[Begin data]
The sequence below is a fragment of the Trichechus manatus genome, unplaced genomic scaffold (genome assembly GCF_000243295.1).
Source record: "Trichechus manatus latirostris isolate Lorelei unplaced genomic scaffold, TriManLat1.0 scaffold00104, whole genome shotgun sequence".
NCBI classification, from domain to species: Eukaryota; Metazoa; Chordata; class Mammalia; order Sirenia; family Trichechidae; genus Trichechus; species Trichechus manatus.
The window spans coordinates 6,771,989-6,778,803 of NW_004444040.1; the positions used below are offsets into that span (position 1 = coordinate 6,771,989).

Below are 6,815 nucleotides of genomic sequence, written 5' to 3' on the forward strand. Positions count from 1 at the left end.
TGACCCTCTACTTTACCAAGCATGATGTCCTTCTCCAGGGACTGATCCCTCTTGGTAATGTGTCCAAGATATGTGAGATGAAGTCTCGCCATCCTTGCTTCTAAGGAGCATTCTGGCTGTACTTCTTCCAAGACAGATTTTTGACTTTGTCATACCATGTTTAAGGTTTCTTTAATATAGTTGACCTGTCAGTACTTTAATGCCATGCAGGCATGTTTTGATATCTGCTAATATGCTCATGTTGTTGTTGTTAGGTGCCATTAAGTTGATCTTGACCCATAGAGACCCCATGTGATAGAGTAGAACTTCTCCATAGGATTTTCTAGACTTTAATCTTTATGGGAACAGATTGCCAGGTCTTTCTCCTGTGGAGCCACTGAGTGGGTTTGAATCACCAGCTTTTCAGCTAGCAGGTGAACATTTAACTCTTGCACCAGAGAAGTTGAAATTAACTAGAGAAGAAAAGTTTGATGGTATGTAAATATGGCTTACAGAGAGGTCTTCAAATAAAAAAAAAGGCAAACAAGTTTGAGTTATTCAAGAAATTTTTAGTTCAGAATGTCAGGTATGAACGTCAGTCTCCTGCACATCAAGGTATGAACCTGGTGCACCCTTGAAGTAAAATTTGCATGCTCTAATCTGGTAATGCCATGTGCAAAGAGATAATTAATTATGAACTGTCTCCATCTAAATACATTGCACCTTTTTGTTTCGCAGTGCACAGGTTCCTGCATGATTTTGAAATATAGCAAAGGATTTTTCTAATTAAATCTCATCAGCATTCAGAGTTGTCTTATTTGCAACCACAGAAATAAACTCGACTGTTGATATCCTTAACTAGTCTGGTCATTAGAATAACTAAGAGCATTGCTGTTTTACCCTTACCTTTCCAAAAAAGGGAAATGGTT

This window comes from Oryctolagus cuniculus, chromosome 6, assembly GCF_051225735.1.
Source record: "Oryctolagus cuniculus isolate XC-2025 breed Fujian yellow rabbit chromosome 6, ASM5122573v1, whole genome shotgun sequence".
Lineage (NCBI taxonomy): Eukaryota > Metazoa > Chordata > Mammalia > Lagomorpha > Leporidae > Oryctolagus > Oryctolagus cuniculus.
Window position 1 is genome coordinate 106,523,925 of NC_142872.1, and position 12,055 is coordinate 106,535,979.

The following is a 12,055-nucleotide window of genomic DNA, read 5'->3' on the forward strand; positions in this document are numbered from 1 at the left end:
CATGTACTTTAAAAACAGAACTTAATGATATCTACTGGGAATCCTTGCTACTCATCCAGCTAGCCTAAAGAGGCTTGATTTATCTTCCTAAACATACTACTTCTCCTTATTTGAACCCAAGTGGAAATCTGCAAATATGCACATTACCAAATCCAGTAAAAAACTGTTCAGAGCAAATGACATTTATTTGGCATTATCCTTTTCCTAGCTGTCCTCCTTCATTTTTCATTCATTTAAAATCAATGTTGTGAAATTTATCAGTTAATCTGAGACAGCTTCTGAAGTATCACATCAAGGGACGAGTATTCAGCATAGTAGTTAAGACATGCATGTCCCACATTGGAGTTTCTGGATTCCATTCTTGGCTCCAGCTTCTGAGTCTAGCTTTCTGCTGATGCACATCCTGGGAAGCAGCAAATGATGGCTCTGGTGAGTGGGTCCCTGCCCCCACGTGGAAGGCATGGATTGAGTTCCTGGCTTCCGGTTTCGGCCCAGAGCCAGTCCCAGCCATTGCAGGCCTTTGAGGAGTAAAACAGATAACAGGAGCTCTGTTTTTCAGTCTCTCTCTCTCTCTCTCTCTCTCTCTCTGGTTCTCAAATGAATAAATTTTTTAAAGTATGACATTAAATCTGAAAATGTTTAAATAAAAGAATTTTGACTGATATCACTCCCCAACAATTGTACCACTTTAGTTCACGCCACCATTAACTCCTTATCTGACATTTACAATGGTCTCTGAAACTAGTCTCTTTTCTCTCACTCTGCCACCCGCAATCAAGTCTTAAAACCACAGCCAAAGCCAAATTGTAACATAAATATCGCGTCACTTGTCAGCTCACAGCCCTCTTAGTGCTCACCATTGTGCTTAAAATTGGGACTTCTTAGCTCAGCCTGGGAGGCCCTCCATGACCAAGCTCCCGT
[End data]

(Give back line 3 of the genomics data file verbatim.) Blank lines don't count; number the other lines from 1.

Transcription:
NCBI classification, from domain to species: Eukaryota; Metazoa; Chordata; class Mammalia; order Sirenia; family Trichechidae; genus Trichechus; species Trichechus manatus.